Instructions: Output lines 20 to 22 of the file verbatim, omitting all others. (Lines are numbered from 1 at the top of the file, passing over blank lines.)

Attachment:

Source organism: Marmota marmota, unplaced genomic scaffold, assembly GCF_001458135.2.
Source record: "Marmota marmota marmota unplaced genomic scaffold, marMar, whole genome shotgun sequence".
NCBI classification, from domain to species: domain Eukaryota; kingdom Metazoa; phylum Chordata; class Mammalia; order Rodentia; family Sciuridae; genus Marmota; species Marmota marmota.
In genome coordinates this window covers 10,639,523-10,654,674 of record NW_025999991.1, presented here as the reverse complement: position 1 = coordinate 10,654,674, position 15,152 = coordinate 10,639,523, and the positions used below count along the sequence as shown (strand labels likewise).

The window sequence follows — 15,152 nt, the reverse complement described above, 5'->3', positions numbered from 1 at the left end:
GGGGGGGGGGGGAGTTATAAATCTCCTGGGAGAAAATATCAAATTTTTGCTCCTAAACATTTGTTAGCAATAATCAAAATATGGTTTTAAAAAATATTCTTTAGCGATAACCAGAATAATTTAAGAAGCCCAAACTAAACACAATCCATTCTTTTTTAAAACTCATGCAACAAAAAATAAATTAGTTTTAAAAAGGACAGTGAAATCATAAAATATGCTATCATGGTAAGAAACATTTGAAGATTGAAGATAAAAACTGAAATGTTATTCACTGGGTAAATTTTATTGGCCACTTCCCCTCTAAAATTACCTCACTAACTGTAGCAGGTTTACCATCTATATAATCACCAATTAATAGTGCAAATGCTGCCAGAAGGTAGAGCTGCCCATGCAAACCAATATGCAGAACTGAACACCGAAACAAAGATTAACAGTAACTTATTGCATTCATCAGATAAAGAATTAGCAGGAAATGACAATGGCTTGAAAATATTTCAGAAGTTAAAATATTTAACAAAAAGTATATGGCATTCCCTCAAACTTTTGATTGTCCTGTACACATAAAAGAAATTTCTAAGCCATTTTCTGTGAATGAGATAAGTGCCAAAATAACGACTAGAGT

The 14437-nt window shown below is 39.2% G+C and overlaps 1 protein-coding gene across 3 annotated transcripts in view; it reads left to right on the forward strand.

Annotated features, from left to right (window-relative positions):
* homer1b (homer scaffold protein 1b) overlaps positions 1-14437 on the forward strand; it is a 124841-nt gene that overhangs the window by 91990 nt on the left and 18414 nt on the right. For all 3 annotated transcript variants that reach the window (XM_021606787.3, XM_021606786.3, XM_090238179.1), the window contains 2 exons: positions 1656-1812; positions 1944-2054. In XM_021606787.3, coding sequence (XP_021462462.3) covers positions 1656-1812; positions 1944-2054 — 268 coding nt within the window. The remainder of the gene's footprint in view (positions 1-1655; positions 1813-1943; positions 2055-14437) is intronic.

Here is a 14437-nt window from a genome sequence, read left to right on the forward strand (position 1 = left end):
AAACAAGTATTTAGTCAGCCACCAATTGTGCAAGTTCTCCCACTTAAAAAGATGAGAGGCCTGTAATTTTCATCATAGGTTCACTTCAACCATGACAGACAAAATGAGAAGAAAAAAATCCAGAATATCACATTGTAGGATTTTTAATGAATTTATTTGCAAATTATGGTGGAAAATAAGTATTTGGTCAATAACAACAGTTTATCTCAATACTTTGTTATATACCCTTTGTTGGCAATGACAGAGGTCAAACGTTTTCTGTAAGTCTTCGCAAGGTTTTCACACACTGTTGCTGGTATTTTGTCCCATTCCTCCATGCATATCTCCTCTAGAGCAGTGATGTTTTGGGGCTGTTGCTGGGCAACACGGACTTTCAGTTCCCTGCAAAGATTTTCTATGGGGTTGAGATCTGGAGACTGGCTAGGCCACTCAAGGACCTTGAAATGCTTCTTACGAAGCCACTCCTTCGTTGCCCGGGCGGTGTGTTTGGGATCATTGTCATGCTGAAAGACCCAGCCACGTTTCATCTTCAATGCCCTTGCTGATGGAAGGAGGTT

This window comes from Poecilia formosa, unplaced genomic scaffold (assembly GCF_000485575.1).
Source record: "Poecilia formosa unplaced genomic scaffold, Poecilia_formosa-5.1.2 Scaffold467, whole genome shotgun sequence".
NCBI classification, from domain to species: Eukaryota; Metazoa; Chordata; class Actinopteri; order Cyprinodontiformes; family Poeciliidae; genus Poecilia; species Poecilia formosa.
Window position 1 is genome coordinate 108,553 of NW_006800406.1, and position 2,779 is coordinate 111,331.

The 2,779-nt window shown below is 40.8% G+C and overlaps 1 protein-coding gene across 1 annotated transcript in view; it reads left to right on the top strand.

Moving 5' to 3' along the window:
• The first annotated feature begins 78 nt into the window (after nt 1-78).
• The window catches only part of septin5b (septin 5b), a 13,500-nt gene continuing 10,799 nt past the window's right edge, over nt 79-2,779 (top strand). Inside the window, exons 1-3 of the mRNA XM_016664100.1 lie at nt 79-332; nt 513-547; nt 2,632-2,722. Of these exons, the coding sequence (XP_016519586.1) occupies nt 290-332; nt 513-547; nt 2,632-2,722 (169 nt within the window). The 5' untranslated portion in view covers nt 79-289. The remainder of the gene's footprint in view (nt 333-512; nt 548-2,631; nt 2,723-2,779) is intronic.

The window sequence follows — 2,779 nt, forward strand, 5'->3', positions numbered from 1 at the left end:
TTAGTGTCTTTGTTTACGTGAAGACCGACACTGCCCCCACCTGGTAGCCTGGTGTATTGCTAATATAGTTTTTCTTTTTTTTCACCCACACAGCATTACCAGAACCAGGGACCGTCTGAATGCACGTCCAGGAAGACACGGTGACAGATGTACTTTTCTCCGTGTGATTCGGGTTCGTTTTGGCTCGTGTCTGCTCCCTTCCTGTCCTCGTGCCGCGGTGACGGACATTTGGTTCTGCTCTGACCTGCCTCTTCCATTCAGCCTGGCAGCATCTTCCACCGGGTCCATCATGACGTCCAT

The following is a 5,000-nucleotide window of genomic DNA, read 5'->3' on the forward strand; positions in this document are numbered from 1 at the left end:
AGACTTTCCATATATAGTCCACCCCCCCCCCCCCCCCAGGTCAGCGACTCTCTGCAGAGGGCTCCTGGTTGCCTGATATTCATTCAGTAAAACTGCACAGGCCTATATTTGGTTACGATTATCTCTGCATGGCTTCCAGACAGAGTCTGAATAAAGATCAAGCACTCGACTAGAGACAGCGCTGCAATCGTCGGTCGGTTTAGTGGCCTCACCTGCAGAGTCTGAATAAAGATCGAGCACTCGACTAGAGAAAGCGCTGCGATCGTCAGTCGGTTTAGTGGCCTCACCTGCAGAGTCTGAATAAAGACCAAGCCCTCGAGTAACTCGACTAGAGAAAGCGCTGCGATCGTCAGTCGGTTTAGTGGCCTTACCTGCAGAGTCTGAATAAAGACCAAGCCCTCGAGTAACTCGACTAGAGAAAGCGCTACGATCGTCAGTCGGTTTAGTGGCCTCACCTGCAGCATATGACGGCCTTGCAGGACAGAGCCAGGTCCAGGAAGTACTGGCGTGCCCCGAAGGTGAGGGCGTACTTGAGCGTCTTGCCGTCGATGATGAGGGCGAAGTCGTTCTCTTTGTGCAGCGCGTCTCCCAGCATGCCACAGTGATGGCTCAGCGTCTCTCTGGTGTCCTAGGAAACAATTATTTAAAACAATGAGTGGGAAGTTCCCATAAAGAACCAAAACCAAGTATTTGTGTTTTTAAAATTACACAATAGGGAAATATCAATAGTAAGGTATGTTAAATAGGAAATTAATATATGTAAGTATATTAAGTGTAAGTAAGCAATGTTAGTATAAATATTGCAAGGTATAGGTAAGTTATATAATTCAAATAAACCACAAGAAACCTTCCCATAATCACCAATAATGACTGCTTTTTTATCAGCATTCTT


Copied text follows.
The window sequence follows — 2,779 nt, forward strand, 5'->3', positions numbered from 1 at the left end:
TTAGTGTCTTTGTTTACGTGAAGACCGACACTGCCCCCACCTGGTAGCCTGGTGTATTGCTAATATAGTTTTTCTTTTTTTTCACCCACACAGCATTACCAGAACCAGGGACCGTCTGAATGCACGTCCAGGAAGACACGGTGACAGATGTACTTTTCTCCGTGTGATTCGGGTTCGTTTTGGCTCGTGTCTGCTCCCTTCCTGTCCTCGTGCCGCGGTGACGGACATTTGGTTCTGCTCTGACCTGCCTCTTCCATTCAGCCTGGCAGCATCTTCCACCGGGTCCATCATGACGTCCAT

The following is a 5,000-nucleotide window of genomic DNA, read 5'->3' on the forward strand; positions in this document are numbered from 1 at the left end: